One of only six comparable programs in the country, the graduate program in Applied Drama and Theatre for the Young is committed to the power of the theatre arts as a positive catalyst in the lives of young people and their communities. This field of study is organized around three principal contexts:
The program offers two highly specialized degrees (both MFA and MA), and is available to both full- and part- time students. The program seeks to:
As a graduate student, you'll join a family of exceptional students from all over the U.S. and abroad. Many of our students and alumni have won national and international research and artistic awards. These include a DAAD Fellowship (the German equivalent of a Fulbright Scholarship), and the Don and Elizabeth Doyle Fellowship (presented by the American Alliance for Theatre and Education to graduate students with demonstrated potential to become leading artists in theatre for young audiences).
You'll be studying under a skilled faculty, experts in both academic and creative work in the discipline. Many of our faculty members have been invited to teach and direct around the country and abroad. They are regular presenters at conferences and maintain active schedules of creative work. Students also have the opportunity to present at the Graduate Research Fair and at national conferences in addition to producing their own creative projects.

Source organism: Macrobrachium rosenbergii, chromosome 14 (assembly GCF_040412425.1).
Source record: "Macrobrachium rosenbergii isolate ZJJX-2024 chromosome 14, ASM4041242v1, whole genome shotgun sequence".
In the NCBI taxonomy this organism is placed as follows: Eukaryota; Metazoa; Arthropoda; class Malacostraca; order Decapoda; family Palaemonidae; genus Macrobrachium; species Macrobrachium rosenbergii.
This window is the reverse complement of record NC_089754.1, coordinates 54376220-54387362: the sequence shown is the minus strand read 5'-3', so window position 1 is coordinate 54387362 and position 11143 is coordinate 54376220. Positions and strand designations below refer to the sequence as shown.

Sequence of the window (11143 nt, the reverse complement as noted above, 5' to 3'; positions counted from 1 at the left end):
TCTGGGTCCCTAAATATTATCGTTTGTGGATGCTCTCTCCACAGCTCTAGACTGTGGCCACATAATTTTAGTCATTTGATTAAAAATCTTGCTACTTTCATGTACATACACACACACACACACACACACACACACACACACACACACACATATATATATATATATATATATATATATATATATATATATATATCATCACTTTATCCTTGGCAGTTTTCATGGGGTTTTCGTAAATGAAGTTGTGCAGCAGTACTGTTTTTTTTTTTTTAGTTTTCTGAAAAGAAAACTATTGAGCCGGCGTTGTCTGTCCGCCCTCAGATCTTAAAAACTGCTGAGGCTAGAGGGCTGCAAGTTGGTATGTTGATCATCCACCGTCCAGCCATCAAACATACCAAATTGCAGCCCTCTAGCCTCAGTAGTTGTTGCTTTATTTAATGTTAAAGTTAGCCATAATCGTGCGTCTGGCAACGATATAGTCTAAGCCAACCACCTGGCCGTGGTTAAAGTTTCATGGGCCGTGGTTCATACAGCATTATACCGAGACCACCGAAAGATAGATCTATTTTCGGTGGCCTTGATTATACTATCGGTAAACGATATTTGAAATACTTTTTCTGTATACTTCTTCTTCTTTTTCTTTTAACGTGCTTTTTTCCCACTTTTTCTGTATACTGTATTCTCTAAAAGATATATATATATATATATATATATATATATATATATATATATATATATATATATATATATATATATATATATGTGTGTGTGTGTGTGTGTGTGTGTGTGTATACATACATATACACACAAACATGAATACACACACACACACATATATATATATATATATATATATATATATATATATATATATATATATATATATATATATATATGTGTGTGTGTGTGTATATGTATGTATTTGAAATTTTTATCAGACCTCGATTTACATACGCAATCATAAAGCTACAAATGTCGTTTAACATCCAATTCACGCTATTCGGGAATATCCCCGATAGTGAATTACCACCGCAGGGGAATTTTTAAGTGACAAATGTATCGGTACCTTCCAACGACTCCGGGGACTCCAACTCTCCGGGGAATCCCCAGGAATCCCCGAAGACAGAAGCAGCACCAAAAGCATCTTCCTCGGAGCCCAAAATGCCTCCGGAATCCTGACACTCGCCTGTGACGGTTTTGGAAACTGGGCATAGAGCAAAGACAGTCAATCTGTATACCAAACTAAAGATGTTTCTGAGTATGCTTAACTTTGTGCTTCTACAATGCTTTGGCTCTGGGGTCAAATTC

In addition to your coursework, there are many co-curricular opportunities available to you as a graduate student at EMU, including:
The program has a proven record of service and of sustained commitment to celebrating diversity. Our Drama/Theatre for the Young graduate students and faculty are heavily involved in community engagement and service to the EMU and southeastern Michigan communities. We partner with many community schools, arts and youth organizations such as Ypsilanti Head Start and Ozone House to develop arts-based projects that benefit the community through a wide variety of programs, including:
Representative Graduate Projects/Thesis
"Beyond the Briar Patch: An Anthology of African American Plays for Young Audiences"
"Creating and implementing the Mid-Michigan Youth Theatre and its inaugural production of HONK! "
"Negotiating Selves in a Foreign Land: an autoethnographic performance examining the complex issue of identity formation"
"Moving Forward by Playing Back: Using Drama to Unpack the Experience of Joblessness"
"A Tale of Two Princes, or 'What's the Big Whoop?'" (Performed research concerning the children's picturebook, King & King, by Linda De Haan & Stern Nijland)
Mainstage Production (Direction) of Bud Not Buddy, written by Christopher Paul Curtis and adapted for the stage by Reginald Andre Jackson
"CrossTown Theatre Troupe Handbook for future CTT teaching artists"
" Unexpected Journeys," (an ethnographic performance about the care-givers of chronically sick children)
"Using Improvisation to Bridge Social Barriers for Non-Native Speakers"